The Achilles tendon is the biggest and strongest tendon that you will find in your body. The Achilles tendons connects your heel to your calf. The Achilles heel is designed to help propel your leg forward when running, much like your plantar fascia, the Achilles tendon may inflame if it is over stretched or strained, when this happens it means that you have Achilles tendinitis.

The foot plays a vital role in a number of different things such as:

  • Helping to absorb shock whilst we walk, run or jump
  • Provide support to the rest of our bodies
  • Giving us a stable platform for us to push off and propel ourselves forward when we walk.

The majority of the muscles, ligaments and bones found in your foot and help to control the way your foot moves are connected to other important muscles and bones in your leg such as the tibia and fibula bones. If stress and pressure is put on your feet this can trigger instabilities and imbalances in your legs as well, creating biomechanical problems. When biomechanical problems occur, it could cause considerable pain and restrict movement in your feet and legs.

Other Achilles tendon injuries

Pain and stiffness located on the back of your heel might be caused by Achilles tendinopathy.

The pain can generally be treated through rest, applying an ice pack to the back of the heel and taking painkillers. However it should be mentioned that Achilles tendinopathy can often take many months to fully heal. Wearing a supportive ankle support that uses compression technology to promote blood flow to the heel area can be used to speed up the healing process.

Should you hear a “snapping sound” along with a sharp and serious pain on the back of your heel, then you might have torn your Achilles tendon.

It is best to seek out medical guidance immediately if you believe that you might have torn your Achilles tendon. Generally a torn Achilles tendon will be treated with wearing a plaster cast for a month or two to restrict movement in your Achilles for it to properly heal. In some cases Surgery might be needed.

Turf Toe

Turf toe is an injury that affects the big toe and develops due to persistent hyperextension of the big toe. Turf toe is often found in individuals that wear very flexible shoes or participate in sports which require repeated, forced hyperextension of the big toe such as jumping.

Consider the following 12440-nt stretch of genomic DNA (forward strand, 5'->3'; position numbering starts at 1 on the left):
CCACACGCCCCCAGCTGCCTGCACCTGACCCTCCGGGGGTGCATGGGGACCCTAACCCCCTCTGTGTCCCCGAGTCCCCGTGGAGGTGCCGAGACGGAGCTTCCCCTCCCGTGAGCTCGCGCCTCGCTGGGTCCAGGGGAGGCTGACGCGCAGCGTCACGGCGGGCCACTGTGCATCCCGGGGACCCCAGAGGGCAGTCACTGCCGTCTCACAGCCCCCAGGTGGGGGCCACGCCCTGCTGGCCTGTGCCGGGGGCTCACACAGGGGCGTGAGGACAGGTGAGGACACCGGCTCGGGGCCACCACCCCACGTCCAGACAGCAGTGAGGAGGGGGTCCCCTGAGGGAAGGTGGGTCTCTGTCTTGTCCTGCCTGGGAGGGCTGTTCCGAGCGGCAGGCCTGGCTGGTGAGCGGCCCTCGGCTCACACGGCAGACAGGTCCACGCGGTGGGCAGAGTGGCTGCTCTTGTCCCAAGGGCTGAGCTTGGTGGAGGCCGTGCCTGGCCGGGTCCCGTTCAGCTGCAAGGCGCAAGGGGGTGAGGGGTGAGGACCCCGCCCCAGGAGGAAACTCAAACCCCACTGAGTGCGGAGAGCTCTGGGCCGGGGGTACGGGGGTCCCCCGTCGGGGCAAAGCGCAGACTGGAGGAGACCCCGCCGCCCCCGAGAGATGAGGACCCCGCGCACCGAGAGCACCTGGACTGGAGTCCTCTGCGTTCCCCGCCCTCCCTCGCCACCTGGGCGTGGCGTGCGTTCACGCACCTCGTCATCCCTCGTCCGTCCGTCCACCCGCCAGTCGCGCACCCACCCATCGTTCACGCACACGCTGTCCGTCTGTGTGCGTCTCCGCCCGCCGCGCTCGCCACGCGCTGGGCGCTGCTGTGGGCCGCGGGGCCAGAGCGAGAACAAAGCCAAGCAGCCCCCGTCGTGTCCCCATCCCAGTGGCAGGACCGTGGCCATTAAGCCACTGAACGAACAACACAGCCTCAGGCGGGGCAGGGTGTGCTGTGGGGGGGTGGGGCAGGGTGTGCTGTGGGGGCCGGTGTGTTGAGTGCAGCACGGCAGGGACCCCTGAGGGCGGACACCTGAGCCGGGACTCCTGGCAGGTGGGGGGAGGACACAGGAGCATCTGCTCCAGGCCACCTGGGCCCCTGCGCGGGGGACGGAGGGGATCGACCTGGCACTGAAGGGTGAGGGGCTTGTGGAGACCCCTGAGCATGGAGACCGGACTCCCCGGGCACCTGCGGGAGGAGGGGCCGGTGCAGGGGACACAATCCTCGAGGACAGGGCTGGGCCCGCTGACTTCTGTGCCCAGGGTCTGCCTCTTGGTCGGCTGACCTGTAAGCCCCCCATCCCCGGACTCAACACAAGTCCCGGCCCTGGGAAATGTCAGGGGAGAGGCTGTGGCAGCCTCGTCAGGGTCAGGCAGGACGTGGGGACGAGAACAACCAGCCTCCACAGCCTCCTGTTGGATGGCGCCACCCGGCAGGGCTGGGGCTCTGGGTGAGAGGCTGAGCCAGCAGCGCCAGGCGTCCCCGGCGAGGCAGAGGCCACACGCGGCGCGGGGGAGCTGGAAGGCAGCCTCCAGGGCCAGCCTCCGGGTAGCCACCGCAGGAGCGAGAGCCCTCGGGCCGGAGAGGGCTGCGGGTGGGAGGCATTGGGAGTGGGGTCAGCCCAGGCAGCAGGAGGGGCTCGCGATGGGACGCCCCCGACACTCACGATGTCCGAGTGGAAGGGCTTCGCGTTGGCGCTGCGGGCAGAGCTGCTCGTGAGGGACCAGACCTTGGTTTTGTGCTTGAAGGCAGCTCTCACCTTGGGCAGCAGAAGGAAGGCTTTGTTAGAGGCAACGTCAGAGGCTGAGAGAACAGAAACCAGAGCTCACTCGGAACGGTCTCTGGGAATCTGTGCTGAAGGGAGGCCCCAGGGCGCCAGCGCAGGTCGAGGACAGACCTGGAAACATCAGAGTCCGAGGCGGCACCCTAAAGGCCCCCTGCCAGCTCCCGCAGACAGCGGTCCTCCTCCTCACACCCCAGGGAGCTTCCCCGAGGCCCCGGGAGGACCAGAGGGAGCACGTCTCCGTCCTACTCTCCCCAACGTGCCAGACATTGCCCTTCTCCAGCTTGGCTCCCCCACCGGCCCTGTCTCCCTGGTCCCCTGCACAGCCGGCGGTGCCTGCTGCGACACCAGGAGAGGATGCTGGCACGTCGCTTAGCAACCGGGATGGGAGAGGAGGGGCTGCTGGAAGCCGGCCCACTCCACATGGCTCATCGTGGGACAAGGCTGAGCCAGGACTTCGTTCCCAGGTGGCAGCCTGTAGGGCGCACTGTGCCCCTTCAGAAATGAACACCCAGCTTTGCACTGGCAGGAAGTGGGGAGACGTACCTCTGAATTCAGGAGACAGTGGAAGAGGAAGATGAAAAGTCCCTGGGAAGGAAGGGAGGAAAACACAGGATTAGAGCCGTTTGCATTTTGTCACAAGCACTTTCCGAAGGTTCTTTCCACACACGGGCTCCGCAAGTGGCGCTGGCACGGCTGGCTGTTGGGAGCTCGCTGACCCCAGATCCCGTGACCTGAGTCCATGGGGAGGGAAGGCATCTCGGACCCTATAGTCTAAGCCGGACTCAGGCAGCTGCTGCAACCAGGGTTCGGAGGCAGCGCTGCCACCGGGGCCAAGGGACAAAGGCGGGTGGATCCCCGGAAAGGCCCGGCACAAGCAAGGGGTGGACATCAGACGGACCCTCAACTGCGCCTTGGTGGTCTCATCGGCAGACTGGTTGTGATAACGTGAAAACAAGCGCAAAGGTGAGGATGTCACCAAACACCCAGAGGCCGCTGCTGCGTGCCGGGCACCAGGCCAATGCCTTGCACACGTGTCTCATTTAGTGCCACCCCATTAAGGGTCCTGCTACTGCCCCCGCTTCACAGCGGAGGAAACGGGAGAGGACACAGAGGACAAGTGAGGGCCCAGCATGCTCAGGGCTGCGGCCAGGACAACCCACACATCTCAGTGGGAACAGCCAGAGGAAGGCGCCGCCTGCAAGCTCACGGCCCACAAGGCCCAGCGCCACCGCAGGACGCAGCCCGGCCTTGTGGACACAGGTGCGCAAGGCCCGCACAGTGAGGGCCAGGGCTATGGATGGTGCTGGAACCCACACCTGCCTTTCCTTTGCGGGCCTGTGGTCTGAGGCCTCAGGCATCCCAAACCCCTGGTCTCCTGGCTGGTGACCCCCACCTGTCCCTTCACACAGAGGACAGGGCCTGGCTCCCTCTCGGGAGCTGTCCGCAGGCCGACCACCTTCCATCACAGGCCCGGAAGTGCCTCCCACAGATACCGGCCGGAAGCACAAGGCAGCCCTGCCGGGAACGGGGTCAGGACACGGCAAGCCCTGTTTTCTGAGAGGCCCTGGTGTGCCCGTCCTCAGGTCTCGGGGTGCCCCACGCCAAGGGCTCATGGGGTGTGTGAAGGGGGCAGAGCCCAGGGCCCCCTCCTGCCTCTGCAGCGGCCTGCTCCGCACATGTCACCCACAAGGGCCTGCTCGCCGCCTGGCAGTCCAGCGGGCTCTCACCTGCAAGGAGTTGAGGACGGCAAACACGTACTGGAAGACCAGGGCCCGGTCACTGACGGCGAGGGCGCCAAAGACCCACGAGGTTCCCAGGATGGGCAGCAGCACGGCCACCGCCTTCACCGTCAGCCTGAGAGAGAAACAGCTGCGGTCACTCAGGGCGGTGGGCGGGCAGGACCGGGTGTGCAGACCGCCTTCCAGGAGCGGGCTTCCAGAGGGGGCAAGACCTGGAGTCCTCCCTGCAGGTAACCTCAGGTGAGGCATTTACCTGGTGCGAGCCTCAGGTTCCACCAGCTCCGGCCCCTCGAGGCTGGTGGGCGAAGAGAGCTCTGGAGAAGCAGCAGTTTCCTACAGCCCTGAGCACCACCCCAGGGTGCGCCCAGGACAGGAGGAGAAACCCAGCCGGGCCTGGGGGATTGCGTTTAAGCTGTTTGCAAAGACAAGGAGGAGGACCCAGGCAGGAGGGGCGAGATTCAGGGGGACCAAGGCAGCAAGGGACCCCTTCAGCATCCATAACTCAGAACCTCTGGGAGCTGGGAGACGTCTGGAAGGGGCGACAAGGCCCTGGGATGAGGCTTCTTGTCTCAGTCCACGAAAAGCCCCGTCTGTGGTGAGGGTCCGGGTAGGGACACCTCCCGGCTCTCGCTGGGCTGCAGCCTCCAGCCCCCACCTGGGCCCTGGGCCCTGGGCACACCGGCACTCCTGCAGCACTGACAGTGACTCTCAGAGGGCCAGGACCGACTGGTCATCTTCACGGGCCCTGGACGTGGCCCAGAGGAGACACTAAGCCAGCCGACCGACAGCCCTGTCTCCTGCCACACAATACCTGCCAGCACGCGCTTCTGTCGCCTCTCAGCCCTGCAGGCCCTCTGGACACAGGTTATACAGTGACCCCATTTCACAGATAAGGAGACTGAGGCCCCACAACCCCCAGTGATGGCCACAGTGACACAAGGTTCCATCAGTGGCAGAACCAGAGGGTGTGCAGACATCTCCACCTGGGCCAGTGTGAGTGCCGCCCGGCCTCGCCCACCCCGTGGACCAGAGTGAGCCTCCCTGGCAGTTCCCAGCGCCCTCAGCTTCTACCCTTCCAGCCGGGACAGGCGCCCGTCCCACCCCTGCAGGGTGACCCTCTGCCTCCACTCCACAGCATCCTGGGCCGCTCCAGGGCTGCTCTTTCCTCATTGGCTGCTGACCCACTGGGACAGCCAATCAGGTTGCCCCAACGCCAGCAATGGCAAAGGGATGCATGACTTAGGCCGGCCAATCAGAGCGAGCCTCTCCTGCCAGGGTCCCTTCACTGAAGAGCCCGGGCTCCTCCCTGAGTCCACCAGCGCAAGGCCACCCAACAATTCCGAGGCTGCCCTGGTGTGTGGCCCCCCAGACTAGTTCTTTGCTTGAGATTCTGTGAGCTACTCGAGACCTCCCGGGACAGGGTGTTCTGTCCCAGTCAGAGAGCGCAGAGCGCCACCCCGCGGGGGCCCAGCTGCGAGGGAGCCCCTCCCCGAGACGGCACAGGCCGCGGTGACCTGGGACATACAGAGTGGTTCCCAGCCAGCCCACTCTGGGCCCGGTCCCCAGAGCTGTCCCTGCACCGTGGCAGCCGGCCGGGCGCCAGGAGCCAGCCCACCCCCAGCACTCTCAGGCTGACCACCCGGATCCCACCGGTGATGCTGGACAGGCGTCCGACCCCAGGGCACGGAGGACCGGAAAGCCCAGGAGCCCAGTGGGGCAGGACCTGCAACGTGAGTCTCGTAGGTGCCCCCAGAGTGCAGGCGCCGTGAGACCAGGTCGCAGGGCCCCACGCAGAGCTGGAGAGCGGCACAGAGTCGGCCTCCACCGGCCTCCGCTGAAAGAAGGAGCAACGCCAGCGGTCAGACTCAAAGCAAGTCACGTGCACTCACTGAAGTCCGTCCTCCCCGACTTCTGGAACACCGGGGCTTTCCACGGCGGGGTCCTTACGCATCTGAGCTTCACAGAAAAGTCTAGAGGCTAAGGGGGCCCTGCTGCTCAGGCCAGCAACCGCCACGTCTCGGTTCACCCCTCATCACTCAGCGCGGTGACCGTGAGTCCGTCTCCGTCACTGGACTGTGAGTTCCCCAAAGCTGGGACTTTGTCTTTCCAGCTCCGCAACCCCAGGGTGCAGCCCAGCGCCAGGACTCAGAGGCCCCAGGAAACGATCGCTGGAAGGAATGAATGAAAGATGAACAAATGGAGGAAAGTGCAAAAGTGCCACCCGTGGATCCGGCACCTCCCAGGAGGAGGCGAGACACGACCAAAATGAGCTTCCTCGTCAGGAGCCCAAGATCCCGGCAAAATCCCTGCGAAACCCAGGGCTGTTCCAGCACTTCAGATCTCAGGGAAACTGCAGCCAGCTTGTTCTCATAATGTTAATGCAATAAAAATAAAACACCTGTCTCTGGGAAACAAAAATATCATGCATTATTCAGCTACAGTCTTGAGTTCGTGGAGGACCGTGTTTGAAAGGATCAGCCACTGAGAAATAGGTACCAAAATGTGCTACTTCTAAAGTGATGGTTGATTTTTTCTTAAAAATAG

If you have turf toe you will often feel pain and tenderness around big toe, pain is usually worse when moving, pushing off or putting weight onto the big toe. Usually, doctors when diagnosing turf toe will require patients to have an x ray just to make sure that you do not have a fracture. To treat turf toe it is more often than not rest and applying ice to the affected area that will help he most. You can also use kinesiology tape that will help to control movement, promote blood flow through compression and support the big toe aiding the healing process and preventing further damage to the big toe.


A bunion is when you have a bony growth on your big toe which may be painful while wearing shoes and can more often than not make walking more difficult.

Bunions are really quite common, especially in women. Bunions are usually caused when the big toe pushed unnaturally towards the other toes causing the big toe joint to stick out. Usually the big toe is pushed inwards like this because of over pronation (Over pronation will often mean that when your as you walk your big toe will be used to push your feet off the ground instead of using your ball of the foot resulting in increased pressure and stress on the big toe) or from wearing shoes that are too narrow and do not fit properly.

Bunions can result in pain and tenderness around the big toe, bunions usually get worse if you wear shoes that have a toe box which is narrow or pointed.
Bunions could possibly get more serious if the bunion is not treated properly. If you have a bunion it is always best to see your doctor or podiatrist for advice.
To treat bunions you should apply ice onto the affected big tos to reduce inflammation as well as resting your feet to allow your feet time to heal. It is also a good idea to wear shoes that have a wider toe box. Bunion pads can also be used, bunion pads are placed onto the big toe and help prevent shock and pressure from further damaging the bunion.

Stress Fractures

A stress fracture can develop around the metatarsal area and are very common amongst soccer players and athletes. Stress fractures can be caused by persistent shocks to the bones of the feet. Having a poor diet can also cause stress fractures as a poor diet can effect bone regeneration. You will find two different types of bone cells which are used for bone regeneration. One group of bone cells will help to break bone down old bone whilst the other type of bone cells will help grow new bone. If the balance between these two different bone cells is upset, the amount of break down can overtake the rate of new bone growth causing the bones to become weak.

Stress fractures are most commonly found within the second and third toes.